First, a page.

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Is it time for the truth?
August 11, 2014 | Lynn Manternach, Ph.D.

When it comes to your company’s brand, have you been drinking your own Kool-Aid?

You know what I’m talking about. Those sweet things we tell ourselves about our customers, our products and services and our brands. Those things we start to believe because we’ve heard them so often.

But have you heard those sweet things from your customers?

Your brand isn’t what you say it is. It’s what your customers say it is. You need to hear the truth from them. It’s risky to assume that you know everything about your customers or that your intuition is spot on.

Most organizations, regardless of size, can’t afford to waste resources on branding and marketing that doesn’t work. The best way to make sure what you’re selling and what you’re saying resonates with your targeted customers is to find out their version of the truth. Because when it comes right down to it, that’s the reality that really matters.

You’re looking for an informed truth, so make sure the people you talk to as part of your brand research effort are those who know your brand well. They should be customers who have engaged with your brand recently and regularly.

Rigorous brand research can help you uncover significant competitive opportunities and threats, including brand positioning opportunities that you have not previously considered. That added insight has the potential to make all the difference for your brand and your bottom line.

What are your perceived strengths and weaknesses?

Your customers’ perspective of what you’re really good at – and not so good at – could be very different from your internal assumptions. Customers will focus on the aspects of the brand experience that are most relevant to their lives.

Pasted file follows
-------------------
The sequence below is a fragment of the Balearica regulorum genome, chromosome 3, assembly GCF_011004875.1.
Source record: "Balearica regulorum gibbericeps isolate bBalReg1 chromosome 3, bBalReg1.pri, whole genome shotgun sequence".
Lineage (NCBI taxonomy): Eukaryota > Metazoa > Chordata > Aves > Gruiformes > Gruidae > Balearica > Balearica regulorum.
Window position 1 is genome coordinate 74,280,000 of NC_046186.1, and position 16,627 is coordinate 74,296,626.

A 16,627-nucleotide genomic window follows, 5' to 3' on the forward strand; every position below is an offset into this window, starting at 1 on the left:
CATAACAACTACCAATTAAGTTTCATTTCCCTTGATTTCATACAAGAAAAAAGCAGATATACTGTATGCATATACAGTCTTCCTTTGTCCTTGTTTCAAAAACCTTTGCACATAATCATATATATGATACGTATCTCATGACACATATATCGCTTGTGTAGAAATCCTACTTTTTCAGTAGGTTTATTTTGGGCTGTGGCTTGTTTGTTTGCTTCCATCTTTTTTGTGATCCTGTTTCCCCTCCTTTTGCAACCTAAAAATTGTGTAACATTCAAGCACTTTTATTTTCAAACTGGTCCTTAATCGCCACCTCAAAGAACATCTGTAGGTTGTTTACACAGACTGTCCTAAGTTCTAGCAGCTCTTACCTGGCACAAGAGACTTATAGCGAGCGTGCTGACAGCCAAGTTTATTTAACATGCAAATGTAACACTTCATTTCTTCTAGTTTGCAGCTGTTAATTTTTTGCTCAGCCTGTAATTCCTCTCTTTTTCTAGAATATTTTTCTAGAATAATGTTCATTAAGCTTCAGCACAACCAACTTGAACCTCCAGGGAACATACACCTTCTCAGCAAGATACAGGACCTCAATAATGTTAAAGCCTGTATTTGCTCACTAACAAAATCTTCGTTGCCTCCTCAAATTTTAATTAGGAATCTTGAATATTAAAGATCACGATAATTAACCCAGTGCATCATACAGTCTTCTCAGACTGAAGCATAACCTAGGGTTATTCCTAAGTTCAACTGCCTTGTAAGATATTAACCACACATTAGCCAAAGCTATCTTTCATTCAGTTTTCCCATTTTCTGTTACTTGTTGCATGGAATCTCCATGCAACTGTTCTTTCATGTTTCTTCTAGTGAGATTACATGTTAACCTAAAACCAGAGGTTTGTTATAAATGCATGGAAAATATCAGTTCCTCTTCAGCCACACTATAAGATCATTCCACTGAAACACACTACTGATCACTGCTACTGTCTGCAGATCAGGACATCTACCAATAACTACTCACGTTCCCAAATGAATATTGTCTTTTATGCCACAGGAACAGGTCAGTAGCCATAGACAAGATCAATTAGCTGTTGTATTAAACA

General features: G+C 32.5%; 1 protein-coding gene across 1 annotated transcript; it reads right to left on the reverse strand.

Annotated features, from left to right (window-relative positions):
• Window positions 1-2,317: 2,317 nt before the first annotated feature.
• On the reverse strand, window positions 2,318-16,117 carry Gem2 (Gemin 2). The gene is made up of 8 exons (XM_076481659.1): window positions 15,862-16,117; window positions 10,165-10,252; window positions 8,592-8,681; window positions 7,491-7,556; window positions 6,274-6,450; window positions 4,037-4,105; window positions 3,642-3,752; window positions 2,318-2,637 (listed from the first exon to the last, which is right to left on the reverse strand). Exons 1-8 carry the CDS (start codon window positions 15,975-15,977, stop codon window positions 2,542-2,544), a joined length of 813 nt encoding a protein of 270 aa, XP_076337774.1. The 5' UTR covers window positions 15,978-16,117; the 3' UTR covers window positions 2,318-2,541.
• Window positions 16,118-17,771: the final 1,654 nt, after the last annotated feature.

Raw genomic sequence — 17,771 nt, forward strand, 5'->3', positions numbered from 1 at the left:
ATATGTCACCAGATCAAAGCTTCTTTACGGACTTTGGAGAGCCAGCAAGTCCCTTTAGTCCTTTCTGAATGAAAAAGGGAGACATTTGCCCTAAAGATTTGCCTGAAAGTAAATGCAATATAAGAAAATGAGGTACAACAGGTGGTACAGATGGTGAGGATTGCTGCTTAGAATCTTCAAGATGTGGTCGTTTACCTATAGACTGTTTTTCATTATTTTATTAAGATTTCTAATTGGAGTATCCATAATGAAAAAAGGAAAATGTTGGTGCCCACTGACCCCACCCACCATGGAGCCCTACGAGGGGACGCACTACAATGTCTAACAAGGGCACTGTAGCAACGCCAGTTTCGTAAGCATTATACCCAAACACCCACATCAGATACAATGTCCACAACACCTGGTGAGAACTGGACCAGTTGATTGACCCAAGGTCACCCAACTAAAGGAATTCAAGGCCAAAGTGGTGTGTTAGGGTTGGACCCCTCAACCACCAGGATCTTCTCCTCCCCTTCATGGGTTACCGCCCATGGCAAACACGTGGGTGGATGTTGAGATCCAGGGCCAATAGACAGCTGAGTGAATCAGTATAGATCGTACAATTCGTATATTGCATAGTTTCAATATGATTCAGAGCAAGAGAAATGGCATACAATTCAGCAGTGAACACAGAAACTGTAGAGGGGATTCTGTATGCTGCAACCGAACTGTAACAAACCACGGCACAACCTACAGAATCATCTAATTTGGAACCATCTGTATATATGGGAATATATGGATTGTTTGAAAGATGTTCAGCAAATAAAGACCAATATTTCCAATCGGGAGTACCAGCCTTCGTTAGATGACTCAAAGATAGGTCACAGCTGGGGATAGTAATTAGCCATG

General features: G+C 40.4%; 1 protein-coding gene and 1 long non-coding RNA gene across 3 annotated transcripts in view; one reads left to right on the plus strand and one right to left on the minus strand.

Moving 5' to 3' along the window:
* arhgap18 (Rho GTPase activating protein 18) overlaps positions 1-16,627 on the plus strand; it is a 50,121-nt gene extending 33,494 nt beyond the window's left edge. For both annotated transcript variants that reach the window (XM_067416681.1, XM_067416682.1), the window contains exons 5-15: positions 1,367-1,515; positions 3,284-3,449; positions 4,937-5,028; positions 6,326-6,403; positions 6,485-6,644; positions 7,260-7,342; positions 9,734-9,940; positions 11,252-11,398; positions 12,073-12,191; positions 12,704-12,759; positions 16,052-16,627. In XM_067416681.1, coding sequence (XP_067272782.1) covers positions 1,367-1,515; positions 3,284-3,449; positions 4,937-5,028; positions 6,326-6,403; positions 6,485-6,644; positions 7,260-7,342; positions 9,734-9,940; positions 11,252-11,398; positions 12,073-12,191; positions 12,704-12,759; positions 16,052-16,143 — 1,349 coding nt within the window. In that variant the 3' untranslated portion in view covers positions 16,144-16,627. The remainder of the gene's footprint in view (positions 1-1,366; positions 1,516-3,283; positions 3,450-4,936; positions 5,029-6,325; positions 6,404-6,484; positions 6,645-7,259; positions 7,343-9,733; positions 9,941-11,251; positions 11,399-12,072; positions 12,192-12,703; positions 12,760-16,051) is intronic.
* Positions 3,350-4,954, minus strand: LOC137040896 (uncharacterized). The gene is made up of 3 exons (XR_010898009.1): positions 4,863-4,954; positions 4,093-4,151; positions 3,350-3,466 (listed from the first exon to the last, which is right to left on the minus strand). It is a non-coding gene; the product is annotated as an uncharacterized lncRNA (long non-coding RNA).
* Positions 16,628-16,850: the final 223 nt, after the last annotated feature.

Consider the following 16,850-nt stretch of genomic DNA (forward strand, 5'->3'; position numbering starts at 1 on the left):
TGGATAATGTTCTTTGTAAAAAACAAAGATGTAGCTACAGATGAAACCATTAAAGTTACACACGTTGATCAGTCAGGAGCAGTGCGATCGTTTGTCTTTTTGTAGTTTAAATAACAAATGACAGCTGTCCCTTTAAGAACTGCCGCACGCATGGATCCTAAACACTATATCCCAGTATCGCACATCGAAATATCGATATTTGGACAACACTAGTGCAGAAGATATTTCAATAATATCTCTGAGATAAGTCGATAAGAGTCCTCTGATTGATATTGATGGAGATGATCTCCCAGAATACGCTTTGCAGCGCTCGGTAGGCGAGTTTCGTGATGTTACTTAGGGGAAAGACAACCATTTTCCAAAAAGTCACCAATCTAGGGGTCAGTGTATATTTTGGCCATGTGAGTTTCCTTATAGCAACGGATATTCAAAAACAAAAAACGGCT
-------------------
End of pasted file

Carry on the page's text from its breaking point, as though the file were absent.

A qualitative look at brand strengths and weaknesses can provide rich insight into what consumers really think. A close examination of the specific words they use to describe your brand, in conjunction with an examination of the emotional tone and tenor reflected in their words, can help you prioritize branding and messaging strategies.

What benefits are important to your customers?

Your brand has to be relevant to consumers, and that means you need to understand how customers perceive and prioritize the brand benefits. There are so many possible ways to talk about your brand, but to connect with your customers you need to make sure you understand what’s most relevant to them. One approach is to test a list of perceived brand benefits for importance, asking customers to rate each on a scale of not at all important to very important. That helps you understand how perceived benefits compare to each other and differ by customer sub-groups.

To make this insight as actionable as possible, follow up by testing the same group of perceived brand benefits for satisfaction. Look for the areas where there are gaps between the level of importance and the level of satisfaction. These are the areas where there is room for improvement. Prioritize your efforts by focusing on the largest satisfaction gaps benefits nearest to the top of the importance scale.

What is your competitive set?

Consumers have lots of choices, and understanding the options they are most likely to compare you to when they’re in the buying mode is important to understanding how to position your brand.

One approach is to simply ask customers who they see as your top competitor. Next, ask them how that top competitor compares to your brand when it comes to your perceived strengths. This data can be eye-opening and immensely helpful in terms of brand positioning and messaging.

What benefits can you own?

The brand sweet spot is where what you’re really good at intersects with what’s relevant to consumers, in a way that differentiates you from competitors.

Branding is more art than science, and analysis is where branding experts really shine. It takes sophisticated tools and technology to transition from the raw truth of customer data to understanding the brand sweet spot. It takes experience, insight and creativity to turn research into business results. And it all starts with finding the truth.

This article originally appeared in the Corridor Business Journal.

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